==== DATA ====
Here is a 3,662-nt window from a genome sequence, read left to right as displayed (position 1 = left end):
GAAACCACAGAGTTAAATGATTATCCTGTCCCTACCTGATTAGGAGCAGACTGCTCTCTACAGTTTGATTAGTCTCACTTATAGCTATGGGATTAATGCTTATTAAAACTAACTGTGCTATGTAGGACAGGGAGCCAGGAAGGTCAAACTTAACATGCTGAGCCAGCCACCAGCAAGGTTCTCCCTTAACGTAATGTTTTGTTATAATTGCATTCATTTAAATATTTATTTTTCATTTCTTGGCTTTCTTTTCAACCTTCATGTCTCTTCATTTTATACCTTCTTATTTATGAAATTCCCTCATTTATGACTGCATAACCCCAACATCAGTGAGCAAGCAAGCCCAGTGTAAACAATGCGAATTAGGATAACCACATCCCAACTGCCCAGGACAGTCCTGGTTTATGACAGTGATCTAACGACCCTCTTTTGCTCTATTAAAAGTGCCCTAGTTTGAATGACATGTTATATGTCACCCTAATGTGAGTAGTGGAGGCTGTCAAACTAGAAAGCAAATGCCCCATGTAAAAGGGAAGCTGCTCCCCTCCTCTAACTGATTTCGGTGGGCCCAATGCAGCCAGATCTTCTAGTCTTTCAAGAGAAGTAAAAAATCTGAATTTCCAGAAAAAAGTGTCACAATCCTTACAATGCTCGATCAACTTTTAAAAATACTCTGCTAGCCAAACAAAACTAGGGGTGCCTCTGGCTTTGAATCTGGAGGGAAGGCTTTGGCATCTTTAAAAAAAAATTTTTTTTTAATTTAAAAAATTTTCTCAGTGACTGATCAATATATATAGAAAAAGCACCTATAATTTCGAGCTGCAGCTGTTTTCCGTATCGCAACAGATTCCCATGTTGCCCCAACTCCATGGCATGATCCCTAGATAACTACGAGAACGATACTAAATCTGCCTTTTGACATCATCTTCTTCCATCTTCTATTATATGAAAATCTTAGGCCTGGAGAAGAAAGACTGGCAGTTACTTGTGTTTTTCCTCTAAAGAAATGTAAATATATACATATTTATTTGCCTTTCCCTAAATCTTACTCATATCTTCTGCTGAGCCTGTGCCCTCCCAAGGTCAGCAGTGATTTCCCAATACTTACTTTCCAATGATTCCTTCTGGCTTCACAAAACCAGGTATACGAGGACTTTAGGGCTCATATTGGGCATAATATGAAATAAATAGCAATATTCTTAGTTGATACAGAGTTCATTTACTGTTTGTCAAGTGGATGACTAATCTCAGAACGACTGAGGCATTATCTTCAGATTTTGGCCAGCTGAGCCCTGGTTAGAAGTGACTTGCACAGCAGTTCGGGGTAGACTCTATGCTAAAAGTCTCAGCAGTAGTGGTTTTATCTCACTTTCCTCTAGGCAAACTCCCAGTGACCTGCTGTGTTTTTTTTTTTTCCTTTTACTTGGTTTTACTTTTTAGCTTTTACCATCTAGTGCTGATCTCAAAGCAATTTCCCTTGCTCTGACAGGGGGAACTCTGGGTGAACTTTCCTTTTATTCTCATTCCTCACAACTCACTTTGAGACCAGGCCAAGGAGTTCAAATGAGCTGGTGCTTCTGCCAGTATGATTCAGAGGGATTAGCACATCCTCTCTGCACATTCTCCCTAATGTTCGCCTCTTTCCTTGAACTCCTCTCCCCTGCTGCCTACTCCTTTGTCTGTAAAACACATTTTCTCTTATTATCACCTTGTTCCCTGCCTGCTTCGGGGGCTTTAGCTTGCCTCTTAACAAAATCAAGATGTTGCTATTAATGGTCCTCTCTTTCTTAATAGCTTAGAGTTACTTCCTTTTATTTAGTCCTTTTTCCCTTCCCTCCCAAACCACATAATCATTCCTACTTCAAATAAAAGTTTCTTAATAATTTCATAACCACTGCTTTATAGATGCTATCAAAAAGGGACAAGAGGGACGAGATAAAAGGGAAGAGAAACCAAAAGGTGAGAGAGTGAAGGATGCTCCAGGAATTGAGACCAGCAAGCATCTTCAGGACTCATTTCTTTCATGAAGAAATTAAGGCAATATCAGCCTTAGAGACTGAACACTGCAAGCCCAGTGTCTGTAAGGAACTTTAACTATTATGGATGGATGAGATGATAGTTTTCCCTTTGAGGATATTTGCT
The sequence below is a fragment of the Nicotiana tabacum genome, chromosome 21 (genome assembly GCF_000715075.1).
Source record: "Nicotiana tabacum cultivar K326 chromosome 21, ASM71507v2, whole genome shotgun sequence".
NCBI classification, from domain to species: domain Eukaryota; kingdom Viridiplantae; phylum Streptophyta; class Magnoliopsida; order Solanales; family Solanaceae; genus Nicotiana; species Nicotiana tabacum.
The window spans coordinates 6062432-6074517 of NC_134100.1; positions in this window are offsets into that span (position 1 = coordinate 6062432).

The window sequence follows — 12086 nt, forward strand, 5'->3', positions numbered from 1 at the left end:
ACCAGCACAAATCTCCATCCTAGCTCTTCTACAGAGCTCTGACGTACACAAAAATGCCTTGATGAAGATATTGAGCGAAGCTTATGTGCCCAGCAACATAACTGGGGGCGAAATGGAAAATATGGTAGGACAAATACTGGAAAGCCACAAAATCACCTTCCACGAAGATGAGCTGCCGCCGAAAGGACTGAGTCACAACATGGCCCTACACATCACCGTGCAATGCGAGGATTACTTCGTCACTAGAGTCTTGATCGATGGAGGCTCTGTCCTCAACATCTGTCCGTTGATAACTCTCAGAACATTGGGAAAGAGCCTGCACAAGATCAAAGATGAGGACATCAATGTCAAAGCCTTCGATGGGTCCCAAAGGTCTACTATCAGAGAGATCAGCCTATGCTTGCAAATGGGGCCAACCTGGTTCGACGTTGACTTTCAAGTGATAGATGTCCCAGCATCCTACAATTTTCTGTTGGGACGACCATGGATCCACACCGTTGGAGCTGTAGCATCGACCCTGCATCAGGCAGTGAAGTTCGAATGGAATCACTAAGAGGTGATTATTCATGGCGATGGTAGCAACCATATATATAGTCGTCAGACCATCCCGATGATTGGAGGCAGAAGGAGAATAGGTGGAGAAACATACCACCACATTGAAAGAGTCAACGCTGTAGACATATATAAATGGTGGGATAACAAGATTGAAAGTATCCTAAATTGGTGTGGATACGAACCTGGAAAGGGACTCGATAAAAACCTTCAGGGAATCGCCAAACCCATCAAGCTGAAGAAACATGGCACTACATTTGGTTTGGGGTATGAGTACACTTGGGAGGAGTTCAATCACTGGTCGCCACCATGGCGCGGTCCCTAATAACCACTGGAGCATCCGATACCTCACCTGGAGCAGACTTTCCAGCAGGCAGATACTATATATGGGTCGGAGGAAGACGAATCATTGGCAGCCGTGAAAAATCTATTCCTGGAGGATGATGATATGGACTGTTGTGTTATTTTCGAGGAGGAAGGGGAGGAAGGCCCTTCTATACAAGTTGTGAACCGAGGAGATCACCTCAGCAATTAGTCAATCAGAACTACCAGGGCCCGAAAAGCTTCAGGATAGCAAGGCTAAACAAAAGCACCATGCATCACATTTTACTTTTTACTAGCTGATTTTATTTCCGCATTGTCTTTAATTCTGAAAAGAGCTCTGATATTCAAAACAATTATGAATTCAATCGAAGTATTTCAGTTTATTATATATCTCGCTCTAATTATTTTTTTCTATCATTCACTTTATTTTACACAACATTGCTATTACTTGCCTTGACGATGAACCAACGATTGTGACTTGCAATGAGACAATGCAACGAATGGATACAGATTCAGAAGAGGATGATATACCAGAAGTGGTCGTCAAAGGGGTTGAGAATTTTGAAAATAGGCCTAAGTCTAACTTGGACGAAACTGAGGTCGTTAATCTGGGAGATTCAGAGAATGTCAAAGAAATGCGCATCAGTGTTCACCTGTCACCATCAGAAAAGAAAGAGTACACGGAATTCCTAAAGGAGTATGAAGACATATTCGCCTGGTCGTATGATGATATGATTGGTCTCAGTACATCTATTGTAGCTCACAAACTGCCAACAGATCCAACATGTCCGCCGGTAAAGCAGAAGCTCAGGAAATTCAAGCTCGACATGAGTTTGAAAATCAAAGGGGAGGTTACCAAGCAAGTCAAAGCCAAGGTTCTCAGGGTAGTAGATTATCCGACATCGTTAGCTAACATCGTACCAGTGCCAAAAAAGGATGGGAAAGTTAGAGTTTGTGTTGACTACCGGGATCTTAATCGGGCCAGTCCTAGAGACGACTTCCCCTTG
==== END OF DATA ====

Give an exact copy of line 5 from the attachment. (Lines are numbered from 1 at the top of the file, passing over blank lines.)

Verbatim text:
NCBI classification, from domain to species: domain Eukaryota; kingdom Viridiplantae; phylum Streptophyta; class Magnoliopsida; order Solanales; family Solanaceae; genus Nicotiana; species Nicotiana tabacum.